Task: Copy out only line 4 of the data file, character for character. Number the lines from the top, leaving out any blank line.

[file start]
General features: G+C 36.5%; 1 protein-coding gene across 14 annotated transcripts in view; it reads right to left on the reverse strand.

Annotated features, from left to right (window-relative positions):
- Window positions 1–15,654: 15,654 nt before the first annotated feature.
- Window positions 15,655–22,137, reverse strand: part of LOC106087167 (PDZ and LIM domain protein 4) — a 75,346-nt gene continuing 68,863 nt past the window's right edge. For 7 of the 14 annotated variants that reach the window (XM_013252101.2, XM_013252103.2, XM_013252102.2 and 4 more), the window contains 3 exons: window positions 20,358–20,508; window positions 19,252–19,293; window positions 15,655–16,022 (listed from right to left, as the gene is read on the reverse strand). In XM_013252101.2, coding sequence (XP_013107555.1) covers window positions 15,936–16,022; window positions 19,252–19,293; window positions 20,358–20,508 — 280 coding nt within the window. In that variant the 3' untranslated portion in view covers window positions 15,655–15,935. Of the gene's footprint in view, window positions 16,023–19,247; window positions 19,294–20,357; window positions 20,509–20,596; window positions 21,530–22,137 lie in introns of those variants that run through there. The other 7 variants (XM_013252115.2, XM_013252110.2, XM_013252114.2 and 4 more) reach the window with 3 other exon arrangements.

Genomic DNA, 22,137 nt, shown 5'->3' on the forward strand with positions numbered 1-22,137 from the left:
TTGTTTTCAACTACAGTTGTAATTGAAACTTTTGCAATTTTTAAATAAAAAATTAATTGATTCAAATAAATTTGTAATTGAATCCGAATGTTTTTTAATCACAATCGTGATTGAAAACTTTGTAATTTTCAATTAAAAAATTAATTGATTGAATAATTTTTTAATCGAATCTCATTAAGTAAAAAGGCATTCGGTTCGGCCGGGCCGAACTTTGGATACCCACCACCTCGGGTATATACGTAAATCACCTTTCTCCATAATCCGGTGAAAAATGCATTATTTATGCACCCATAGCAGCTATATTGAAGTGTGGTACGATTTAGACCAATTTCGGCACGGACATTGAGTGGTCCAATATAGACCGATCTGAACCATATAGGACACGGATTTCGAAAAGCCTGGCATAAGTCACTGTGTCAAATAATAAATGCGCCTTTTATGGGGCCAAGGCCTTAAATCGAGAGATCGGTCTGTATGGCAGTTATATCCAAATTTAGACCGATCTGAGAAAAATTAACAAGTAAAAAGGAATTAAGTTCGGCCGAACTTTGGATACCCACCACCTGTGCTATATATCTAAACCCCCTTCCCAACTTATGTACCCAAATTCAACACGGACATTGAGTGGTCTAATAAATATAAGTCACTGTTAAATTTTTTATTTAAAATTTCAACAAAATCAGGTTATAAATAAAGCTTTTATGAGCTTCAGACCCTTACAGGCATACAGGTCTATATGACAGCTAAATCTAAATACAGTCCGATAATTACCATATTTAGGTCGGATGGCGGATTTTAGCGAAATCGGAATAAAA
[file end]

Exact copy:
- Window positions 15,655–22,137, reverse strand: part of LOC106087167 (PDZ and LIM domain protein 4) — a 75,346-nt gene continuing 68,863 nt past the window's right edge. For 7 of the 14 annotated variants that reach the window (XM_013252101.2, XM_013252103.2, XM_013252102.2 and 4 more), the window contains 3 exons: window positions 20,358–20,508; window positions 19,252–19,293; window positions 15,655–16,022 (listed from right to left, as the gene is read on the reverse strand). In XM_013252101.2, coding sequence (XP_013107555.1) covers window positions 15,936–16,022; window positions 19,252–19,293; window positions 20,358–20,508 — 280 coding nt within the window. In that variant the 3' untranslated portion in view covers window positions 15,655–15,935. Of the gene's footprint in view, window positions 16,023–19,247; window positions 19,294–20,357; window positions 20,509–20,596; window positions 21,530–22,137 lie in introns of those variants that run through there. The other 7 variants (XM_013252115.2, XM_013252110.2, XM_013252114.2 and 4 more) reach the window with 3 other exon arrangements.